Windows 10 PPTP Split-Tunneling

Ok, yes, PPTP should no longer be used. But sometimes it is easy to connect to a remote network.
In Windows 7 and 8 you could activate split-tunneling quite easily by going to the newly created adapter and edit the IPv4 settings and uncheck “Use the Gateway on the Remote Network”.

Windows 10 did not seem to allow me to edit those settings. I could click the properties button but nothing came up… Strange…

Anyways, a quick and dirty fix is this PowerShell oneliner. Just replace “ADAPTER_NAME” with the name of your VPN connection and you are all set:

Set-VpnConnection -Name "ADAPTER_NAME" -SplitTunneling $True -PassThru

The output is something like this:

PS C:\Users\open-sourced> Set-VpnConnection -Name "ADAPTER_NAME" -SplitTunneling $True -PassThru


Name                  : ADAPTER_NAME
ServerAddress         : 192.168.1.20
AllUserConnection     : False
Guid                  : {6A0F30B1-040E-4886-A5AD-2547A962A96C}
TunnelType            : Pptp
AuthenticationMethod  : {MsChapv2}
EncryptionLevel       : Optional
L2tpIPsecAuth         :
UseWinlogonCredential : False
EapConfigXmlStream    :
ConnectionStatus      : Disconnected
RememberCredential    : True
SplitTunneling        : True
DnsSuffix             :
IdleDisconnectSeconds : 0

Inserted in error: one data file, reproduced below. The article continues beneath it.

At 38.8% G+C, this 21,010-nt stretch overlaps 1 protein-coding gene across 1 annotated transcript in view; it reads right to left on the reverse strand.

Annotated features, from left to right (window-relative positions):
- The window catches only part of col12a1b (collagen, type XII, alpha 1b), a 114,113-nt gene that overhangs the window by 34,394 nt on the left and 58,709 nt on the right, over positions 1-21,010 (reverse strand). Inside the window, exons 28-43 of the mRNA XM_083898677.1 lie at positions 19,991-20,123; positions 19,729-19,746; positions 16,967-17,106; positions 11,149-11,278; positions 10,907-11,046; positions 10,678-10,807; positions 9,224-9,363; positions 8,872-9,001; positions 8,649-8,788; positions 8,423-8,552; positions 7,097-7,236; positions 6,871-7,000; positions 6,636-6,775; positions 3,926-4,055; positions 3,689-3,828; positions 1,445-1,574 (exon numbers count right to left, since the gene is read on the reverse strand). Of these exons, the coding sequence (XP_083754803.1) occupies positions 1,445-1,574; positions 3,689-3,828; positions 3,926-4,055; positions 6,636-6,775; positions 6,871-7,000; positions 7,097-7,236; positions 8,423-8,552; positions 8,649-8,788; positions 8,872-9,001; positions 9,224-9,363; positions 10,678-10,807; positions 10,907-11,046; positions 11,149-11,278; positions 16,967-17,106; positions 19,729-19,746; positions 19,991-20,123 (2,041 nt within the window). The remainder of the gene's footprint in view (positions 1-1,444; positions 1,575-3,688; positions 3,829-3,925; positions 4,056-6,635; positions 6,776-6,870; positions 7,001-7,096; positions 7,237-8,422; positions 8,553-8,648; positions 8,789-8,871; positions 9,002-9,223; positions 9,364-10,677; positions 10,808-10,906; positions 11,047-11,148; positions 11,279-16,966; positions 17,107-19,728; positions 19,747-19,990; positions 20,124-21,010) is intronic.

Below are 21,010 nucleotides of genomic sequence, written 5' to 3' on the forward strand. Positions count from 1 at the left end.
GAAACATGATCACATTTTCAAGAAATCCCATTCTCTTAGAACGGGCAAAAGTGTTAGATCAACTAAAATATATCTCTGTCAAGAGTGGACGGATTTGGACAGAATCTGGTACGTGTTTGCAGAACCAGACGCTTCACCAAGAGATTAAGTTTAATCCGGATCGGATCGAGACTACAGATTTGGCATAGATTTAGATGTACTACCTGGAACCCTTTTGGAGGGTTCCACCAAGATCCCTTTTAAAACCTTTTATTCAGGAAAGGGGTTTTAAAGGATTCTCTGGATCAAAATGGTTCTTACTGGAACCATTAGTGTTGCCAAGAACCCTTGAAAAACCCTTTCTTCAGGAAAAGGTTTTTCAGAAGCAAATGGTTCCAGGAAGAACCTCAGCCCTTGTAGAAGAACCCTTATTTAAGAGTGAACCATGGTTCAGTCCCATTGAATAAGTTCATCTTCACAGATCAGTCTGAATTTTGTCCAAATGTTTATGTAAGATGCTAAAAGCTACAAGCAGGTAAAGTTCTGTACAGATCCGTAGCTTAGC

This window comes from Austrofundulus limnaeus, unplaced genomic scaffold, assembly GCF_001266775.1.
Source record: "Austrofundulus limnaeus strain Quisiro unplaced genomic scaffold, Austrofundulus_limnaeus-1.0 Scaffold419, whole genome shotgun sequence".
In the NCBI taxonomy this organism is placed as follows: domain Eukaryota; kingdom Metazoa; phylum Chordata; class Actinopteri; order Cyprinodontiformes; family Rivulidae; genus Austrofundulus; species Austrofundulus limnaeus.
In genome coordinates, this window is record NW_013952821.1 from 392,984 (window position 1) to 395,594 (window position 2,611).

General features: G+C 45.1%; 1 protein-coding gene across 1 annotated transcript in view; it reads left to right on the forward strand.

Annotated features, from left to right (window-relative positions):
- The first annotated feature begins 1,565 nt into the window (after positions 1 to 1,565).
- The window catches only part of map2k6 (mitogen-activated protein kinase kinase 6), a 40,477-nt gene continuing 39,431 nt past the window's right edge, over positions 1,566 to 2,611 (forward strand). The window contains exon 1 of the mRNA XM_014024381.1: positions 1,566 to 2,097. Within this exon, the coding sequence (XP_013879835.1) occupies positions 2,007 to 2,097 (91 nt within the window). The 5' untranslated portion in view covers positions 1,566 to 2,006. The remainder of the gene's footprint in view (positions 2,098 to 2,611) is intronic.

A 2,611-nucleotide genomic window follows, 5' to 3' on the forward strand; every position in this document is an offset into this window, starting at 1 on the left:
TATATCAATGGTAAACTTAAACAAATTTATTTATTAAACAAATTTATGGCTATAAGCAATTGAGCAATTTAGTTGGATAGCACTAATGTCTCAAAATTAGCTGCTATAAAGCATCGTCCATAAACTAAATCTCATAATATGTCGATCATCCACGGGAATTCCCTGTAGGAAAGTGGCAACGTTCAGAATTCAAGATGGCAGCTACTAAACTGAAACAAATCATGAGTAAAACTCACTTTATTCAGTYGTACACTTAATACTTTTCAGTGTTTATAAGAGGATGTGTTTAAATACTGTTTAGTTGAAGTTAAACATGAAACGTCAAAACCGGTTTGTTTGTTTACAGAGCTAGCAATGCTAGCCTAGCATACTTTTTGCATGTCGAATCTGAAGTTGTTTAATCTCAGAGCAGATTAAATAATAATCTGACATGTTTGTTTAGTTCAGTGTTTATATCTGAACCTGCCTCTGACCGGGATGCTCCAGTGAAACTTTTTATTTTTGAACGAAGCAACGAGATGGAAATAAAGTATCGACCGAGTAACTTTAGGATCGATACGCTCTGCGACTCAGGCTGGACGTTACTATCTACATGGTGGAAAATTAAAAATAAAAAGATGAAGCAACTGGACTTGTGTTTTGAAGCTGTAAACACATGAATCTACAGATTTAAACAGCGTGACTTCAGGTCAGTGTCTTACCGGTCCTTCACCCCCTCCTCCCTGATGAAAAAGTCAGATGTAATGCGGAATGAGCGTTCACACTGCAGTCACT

Systemd with bash script

To load my firewall rules I have always used a init script containing all my iptables rules.
However with the switch to systemd in Debian Jessie things have changed a bit.

create a service file in /etc/systemd/system. In my case this is /etc/systemd/system/firewall.service

[Unit]
Description=Firewall

[Service]
Type=oneshot
ExecStart=/bin/sh /scripts/firewall.sh start
ExecStop=/bin/sh /scripts/firewall.sh stop
ExecReload=/bin/sh /scripts/firewall.sh restart
RemainAfterExit=yes

[Install]
WantedBy=multi-user.target

Important here are the Type and RemainAfterExit parameters. Also don’t forget /bin/sh or /bin/bash if you are executing a script !

Next enable and start the service

systemctl enable firewall.service
service firewall start

Update ESX 5.x to 5.5 using the CLI

To avoid using VUM or PowerCLI to upgrade your host you can simply use The vmWare online repository.
The commands below have to be executed via SSH (enable this in your security profile and start the SSH server)

esxcli network firewall ruleset set -e true -r httpClient
esxcli software profile update -d https://hostupdate.vmware.com/software/VUM/PRODUCTION/main/vmw-depot-index.xml -p ESXi-5.5.0-1331820-standard

VMware vCenter server behind NAT

Some of you might be running a vCenter server behind a firewall / router performing NAT. If this is the case you might have encountered issues with external ESX hosts.